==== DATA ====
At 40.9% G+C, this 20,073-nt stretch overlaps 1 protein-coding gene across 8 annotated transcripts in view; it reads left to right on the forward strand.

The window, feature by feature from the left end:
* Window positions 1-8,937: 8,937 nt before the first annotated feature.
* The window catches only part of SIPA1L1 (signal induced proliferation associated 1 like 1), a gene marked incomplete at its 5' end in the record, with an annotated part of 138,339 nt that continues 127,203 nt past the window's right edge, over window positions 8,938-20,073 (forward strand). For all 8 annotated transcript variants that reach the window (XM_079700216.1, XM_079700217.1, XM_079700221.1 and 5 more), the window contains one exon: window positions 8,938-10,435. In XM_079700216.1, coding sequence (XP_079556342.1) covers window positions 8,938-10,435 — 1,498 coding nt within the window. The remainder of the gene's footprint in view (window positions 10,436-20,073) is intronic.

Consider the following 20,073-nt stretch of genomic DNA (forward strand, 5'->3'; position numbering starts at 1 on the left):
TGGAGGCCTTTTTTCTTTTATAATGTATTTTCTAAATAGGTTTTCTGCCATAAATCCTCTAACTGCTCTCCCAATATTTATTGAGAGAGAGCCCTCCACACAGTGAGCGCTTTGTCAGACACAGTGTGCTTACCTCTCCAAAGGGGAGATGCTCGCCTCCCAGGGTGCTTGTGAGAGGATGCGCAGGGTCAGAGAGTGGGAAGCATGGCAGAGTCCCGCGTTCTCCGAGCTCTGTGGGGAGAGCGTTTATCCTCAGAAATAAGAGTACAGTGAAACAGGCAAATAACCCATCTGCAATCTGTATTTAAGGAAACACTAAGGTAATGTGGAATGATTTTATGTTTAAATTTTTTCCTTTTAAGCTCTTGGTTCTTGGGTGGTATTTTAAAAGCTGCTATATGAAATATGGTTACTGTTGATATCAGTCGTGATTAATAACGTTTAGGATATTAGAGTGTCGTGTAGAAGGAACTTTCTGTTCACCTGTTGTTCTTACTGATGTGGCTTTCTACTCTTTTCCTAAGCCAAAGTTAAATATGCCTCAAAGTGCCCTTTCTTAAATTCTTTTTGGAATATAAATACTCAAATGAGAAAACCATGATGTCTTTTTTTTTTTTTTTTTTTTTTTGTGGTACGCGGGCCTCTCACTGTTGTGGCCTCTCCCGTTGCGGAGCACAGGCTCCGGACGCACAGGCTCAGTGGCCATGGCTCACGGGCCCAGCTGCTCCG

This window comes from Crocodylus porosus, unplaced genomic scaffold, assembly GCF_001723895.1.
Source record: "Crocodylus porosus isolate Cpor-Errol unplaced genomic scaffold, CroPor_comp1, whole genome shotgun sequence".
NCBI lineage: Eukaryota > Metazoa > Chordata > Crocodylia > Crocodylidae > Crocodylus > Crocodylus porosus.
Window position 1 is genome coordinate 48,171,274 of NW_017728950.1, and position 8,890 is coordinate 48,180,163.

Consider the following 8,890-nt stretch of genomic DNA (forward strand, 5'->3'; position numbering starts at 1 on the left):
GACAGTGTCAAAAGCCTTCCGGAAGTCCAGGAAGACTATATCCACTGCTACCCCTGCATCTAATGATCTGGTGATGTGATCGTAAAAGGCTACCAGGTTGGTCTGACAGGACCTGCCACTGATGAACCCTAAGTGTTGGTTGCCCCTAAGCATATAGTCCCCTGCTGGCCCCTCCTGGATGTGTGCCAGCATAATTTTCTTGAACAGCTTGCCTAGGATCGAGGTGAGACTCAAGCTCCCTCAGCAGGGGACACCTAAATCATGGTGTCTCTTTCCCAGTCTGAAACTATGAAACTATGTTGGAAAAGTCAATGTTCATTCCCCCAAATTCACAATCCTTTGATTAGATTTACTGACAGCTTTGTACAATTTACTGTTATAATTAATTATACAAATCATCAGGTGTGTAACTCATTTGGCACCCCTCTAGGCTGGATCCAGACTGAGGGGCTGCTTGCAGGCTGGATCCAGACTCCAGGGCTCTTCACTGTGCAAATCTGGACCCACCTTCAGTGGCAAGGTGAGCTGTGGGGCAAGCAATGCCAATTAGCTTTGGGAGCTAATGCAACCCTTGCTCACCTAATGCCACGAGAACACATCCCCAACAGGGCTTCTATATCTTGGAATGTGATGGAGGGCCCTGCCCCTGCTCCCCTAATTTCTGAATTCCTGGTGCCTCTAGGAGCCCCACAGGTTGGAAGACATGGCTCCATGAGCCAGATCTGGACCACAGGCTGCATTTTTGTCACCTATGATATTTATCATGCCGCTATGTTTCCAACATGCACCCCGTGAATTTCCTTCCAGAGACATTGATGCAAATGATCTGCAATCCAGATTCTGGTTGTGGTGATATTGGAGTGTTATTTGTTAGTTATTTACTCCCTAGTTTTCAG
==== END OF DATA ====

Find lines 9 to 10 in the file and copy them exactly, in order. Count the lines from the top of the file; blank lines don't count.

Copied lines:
NCBI lineage: Eukaryota > Metazoa > Chordata > Crocodylia > Crocodylidae > Crocodylus > Crocodylus porosus.
Window position 1 is genome coordinate 48,171,274 of NW_017728950.1, and position 8,890 is coordinate 48,180,163.